I will confess.
I am not at peace all of the time. Actually, most of the time, I'm not at peace. I live in a state that holds most of us captive, which is an uneasiness, whether we hold that in our shoulder muscles, our stomachs, our foreheads, our minds, or our hearts.
And this week was especially challenging for me mentally.
The week before a warm vacation, and a week in which I took on new responsibility in my career. I found myself caught in a cycle of adrenaline rushes, depression, restlessness, exhaustion, unceasing obsessiveness, pounding headaches.
But we don't need to talk about those stressors, or how I reacted. I'm sure you can fill in the blanks with a similar personal plot line.
Instead, I'm going to talk about how I dealt with it, or a little something called Mindfulness.
Mindfulness Meditation, or Mindfulness-based Stress Reduction, which may sound familiar to you, is exactly what it sounds like - guiding your awareness to the present moment.
And yes, the effects are incredible.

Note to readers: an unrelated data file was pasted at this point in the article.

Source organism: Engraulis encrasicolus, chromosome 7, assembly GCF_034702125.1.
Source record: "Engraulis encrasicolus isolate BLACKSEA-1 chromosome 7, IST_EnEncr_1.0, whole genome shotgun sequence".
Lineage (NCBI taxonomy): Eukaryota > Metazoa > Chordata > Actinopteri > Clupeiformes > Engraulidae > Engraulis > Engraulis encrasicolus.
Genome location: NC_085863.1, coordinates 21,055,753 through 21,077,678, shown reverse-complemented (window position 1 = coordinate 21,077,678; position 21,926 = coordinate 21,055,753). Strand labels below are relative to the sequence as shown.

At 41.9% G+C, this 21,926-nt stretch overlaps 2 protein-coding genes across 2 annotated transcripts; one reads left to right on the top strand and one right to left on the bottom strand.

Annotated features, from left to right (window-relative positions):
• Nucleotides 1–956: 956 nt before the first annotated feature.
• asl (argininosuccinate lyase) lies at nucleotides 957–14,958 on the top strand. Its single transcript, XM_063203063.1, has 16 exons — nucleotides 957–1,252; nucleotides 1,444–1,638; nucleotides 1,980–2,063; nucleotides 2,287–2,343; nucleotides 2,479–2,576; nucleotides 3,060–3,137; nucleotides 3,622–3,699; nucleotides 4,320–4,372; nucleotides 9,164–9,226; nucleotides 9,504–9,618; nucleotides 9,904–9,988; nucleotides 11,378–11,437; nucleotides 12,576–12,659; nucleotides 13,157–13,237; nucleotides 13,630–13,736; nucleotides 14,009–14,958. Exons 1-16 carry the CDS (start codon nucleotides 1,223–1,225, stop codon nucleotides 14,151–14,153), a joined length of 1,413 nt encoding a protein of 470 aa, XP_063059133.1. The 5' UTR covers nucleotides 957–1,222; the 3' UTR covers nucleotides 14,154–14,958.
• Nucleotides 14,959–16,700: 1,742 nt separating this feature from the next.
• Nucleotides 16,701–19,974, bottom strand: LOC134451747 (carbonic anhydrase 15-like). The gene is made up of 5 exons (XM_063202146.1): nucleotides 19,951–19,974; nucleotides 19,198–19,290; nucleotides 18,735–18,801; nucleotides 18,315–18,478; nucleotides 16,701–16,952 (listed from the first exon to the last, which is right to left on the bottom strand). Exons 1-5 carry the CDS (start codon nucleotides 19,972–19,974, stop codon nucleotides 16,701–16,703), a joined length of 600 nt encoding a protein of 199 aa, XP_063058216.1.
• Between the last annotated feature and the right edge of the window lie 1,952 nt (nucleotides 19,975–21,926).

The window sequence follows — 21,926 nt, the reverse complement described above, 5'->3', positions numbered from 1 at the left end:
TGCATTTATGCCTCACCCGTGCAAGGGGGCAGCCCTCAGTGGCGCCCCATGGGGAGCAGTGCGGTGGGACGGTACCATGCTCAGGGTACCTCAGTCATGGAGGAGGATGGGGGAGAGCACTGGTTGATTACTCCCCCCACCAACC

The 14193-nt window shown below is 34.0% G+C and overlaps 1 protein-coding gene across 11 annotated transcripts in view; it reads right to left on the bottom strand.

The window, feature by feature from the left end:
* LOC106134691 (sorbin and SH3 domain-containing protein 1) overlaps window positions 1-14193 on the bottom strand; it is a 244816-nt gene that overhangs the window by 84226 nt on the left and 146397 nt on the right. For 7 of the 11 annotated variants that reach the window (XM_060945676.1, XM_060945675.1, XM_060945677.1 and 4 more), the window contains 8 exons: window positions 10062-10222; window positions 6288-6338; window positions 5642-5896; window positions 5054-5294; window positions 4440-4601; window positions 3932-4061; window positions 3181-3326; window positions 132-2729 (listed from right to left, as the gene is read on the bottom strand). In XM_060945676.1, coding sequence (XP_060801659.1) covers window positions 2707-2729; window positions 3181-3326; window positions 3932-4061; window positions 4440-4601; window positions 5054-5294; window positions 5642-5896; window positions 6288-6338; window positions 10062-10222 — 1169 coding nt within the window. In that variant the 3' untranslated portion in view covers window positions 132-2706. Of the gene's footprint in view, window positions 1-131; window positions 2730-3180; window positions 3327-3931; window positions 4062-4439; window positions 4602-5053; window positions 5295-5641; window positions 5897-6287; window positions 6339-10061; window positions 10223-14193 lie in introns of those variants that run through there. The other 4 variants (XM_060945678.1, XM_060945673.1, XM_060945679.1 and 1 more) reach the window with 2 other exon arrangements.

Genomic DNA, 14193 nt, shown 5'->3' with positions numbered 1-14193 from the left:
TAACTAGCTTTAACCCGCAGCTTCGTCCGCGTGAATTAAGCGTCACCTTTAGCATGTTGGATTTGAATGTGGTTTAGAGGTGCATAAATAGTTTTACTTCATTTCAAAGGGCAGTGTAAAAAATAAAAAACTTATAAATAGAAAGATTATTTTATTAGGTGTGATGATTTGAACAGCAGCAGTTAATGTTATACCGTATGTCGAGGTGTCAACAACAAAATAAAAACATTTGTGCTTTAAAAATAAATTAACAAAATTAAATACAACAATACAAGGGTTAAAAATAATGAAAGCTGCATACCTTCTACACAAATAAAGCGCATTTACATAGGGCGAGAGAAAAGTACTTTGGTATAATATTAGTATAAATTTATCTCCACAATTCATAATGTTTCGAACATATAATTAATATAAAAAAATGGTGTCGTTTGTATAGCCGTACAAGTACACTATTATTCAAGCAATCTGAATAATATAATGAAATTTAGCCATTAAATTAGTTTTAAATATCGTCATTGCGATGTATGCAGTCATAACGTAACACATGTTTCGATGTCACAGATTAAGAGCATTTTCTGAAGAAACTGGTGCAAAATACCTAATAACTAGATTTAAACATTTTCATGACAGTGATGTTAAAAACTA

I've been reading Eckhart Tolle over and over for about a half a year now, and I find one of his main philosophies - that we create our own suffering from living in the past or the future - to be entirely true.
Those places do not have to exist, and how you felt then does not have to exist.
Every moment that I began to feel an episode, or a worry screamed in my head, or I felt like crying, I brought myself back to my breath. The breath is the anchor that sustains you, the hand that will always - ALWAYS - be there to hold you as long as you are here. It will not once fail you in a challenging time, when there is suffering.
You are breathing, you are here, you are now.
Anything that will tell you otherwise is a lie.
If you can guide yourself back to your breath, and focus on it, your inhales and exhales will take you to the present.
Amazing things begin to happen: You stop judging yourself based on an outsider's perception; you see things clearly; your memory grows; your mind clears; and you begin to clear your mind of the cyclical thoughts and plunge yourself into where you are.
You have every right to put yourself in the driver's seat. Why shouldn't you put yourself there?
Sit up straight. Feel the weight of your body on your chair or your bed or the floor. Feel your skin against the fabric of your clothing.
Breathe in. Breathe out.
I am observing everything.
Begin to notice what's around you. What do you hear? What do you see? Is there movement?
I am aware of my breath.
Check in with yourself throughout the day. Maybe set an alarm that will remind yourself to scan your body. Practice mindfulness at any given moment that you remember to. It will help propel you out of these fearful thoughts, obsessive delusions, and into the now, the only moment that exists, or ever will exist.